The Bonins—isles Of Contention

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The strategy developed by the shogunale was Perry’s own, reflected in a mirror of Japanese design. The instrument of annexation must be an imposing naval expedition backed by armed force. The infant Japanese Navy had nothing to match Perry’s black ships, but eventually the Kanrin Maru , built to Japanese orders by the Dutch in 1856 and fresh from an overhaul after taking the embassy to America in 1860, was readied for die task. The Kanrin Maru anchored at Port Lloyd on January 17, 1862; a shore party planted the Japanese flag on a thousand-foot hill behind the harbor and named the peak Asahi Yama, “Mountain of the Rising Sun.”

The first government official to land asked the settlers, “Have you people come here by command of some sovereign?” The answer of course was No, and this was the cue for the senior negotiator to make his appearance. Mizuno Chikugo no Kami Tadanori came ashore, arrayed in ceremonial robes of office and wearing the double swords of the samurai. Mizuno’s translator was Nakahama Manjiro.

Mizuno did Savory the courtesy of interviewing him in a purple tent, the color of high rank, and addressing him as a person of samurai status, but he was politely contemptuous of all Western claims to the islands, saying that a famous Japanese of the sixteenth century, Ogasawara Sadayori, had discovered and explored the chain, and that consequently priority rights belonged to Japan. The story of Ogasawara was a complete fiction, but it had enjoyed a long and sturdy life in Japan, and Mizuno and his fellow officials knew from its inclusion in Perry’s reports that it was given some credence in the West.

With a minimum of disturbance, Mizuno persuaded Savory and the other islanders to acknowledge Japan’s control. The names given to the islands in 1675 were resurrected; Peel Island became Chichi Jima once more, and Port Lloyd was given the name of Futami-Ko. New harbor regulations were drawn up, the settlers’ lands were surveyed and their titles confirmed, the island’s currency was stabilized (in Mexican dollars, which were common in the Pacific), and hunting and wood cutting in the hills were controlled. On Mizuno’s return to Tokyo, his government, overriding all foreign diplomatic objections, announced that the Bonins were indisputably Japanese.

The first shipload of Japanese colonists, recruited in the Izus, arrived at Futami-Ko in September, 1862. For them, good land was hard to find. Savory and the others had long since staked out the best plots, and the newcomers under Governor Obana Sakunosuke had to work hard to set their village, which was named Omura, on the way to self-sufficiency. The white settlers, their Hawaiian wives, and their mixed offspring lived mostly around Ten Fathom Hole. The two groups did not see much of each other; whenever business had to be transacted, Savory and Obana acted as go-betweens.

Before the Japanese colonists were fairly on their feet they were hit by a political upheaval in Japan that reversed the national policy of expansion, bringing back the introversion of earlier days. In June, 1863, a Japanese ship appeared carrying orders for Obana: the colony was to be dismantled and the colonists sent home. In less than a week they were gone. Obana left Savory in charge of the property that remained, with the express warning that this abrupt departure did not mean that Japan was surrendering her sovereignty.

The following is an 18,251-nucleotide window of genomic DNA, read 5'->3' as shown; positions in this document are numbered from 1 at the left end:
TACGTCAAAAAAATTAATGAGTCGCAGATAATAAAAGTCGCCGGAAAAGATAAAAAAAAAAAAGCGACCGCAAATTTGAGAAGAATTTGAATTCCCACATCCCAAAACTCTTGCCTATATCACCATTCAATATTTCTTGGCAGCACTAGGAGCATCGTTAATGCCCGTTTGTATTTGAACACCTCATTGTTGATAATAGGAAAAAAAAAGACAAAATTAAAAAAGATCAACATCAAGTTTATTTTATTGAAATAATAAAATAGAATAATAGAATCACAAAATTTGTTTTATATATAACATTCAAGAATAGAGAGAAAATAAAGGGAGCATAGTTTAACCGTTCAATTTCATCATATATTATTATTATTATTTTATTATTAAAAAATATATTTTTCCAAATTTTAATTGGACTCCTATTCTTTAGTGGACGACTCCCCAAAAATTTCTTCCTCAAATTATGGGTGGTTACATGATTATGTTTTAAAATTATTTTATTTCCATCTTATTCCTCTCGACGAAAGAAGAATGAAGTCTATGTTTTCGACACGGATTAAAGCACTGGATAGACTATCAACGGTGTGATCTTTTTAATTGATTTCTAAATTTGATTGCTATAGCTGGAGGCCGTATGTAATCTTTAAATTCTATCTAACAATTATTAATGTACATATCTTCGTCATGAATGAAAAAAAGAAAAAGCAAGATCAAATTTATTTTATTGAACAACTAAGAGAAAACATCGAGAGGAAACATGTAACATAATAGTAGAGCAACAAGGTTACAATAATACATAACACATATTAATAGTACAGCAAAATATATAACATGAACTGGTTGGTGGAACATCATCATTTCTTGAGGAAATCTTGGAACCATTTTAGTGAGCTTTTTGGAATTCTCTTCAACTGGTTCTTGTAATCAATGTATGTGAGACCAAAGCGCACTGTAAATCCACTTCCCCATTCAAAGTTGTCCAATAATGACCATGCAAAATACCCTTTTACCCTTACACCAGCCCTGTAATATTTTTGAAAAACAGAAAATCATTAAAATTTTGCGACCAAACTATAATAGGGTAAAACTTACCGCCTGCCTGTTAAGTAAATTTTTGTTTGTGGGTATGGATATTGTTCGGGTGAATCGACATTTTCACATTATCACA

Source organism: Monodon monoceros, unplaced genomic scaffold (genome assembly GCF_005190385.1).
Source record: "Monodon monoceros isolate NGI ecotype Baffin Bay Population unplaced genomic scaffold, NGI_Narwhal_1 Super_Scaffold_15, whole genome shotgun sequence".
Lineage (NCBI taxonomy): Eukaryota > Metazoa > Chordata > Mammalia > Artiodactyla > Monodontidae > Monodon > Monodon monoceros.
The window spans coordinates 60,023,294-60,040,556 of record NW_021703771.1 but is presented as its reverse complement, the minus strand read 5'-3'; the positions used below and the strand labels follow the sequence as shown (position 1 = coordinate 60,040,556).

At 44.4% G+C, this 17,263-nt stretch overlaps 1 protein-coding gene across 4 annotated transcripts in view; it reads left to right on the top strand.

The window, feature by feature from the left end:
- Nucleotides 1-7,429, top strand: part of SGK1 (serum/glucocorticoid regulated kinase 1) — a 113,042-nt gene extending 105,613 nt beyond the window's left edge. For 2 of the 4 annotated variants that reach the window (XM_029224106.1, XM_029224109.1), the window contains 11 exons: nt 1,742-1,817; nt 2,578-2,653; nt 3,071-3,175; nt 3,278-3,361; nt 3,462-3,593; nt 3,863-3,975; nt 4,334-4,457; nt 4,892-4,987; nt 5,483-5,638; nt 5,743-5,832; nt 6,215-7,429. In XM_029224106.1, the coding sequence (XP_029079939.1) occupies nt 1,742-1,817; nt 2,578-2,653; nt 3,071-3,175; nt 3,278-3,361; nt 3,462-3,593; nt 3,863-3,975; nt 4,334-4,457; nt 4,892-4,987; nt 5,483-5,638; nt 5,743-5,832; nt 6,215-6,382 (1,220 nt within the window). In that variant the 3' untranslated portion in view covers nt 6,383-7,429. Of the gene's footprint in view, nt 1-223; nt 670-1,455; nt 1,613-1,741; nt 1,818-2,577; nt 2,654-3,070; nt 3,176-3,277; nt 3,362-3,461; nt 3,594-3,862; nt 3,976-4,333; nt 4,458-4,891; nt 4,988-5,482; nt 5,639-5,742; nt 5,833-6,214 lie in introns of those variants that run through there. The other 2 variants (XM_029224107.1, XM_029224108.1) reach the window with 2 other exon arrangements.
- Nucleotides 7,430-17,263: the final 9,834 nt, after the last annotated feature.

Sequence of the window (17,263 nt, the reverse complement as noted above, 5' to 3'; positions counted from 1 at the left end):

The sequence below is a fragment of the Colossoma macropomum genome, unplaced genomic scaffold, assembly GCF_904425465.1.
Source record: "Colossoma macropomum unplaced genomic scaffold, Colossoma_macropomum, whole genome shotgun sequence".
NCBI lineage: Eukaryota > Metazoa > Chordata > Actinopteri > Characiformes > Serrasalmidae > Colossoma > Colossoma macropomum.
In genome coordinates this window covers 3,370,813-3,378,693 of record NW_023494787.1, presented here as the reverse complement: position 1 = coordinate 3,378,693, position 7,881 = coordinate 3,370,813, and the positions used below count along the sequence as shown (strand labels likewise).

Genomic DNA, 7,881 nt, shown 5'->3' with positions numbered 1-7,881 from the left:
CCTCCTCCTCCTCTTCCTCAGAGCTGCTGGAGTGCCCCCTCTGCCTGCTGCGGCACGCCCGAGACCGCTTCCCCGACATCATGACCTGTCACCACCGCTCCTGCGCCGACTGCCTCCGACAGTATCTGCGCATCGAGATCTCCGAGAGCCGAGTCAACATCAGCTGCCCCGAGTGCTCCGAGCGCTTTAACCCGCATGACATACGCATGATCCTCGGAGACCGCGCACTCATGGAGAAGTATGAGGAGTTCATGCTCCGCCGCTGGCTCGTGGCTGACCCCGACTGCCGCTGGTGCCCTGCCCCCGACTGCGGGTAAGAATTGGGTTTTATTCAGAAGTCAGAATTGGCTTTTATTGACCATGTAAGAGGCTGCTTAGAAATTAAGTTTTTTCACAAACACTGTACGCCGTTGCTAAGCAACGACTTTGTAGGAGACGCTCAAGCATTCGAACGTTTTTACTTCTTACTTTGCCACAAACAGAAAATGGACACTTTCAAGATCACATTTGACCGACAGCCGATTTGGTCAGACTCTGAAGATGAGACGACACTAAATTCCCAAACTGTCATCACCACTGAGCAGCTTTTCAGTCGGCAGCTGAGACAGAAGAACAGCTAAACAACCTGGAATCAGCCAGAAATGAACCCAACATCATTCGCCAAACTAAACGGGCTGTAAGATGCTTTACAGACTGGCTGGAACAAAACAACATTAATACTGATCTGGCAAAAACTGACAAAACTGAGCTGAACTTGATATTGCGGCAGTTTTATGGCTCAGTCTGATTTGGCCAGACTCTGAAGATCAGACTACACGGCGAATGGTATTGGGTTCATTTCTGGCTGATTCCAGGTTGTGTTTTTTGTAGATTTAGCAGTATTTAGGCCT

By the end of the eighteen sixties Savory was seventy-five years old, but he was still not old enough to sit quietly and watch an aggressive interloper take over the Bonins. The Japanese government was one thing; Captain Benjamin Pease was quite another. Pease, in the words of an indignant man who knew him well, was a “villian of the first water.” He claimed to be an American and was a trafficker in the dubious labor trade of the Pacific, picking up and delivering shiploads of willing or unwilling Kanakas to plantation owners. He took up residence at Port Lloyd in 1871 and went into business as a planter and trader.

Soon he was calling himself “Governor” Pease. In 1873 he visited the United States minister at Tokyo to ask what protection Americans in business at the Bonins might expect from their home government. Given sufficient inducement, Pease explained, he might be persuaded to remain at the islands and accept a United States consulship. The minister made inquiries and received a less than enthusiastic letter from Washington on the general subject of Americans in far places, and the matter of “Consul” Pease ended there. But his fame spread across the Pacific to San Francisco, where it was reported that he had taken full possession of Peel Island, was flying the Stars and Stripes, and was ready to sell to the United States.

At Port Lloyd, Pease crossed swords with Nathaniel Savory and his grown sons. They argued about the ownership of a consignment of whale oil and about the death of some sheep, and then they argued about their arguments. It had all the makings of a feud, with Pease announcing at last that Savory had issued an “open Chalange which I readily accept and let the bitter end come as soon as it likes.” One of Savory’s friends heard Pease say “that if you [Savory] did not let him alone and quit talking about him he was going to the cove and hang you to your door post.”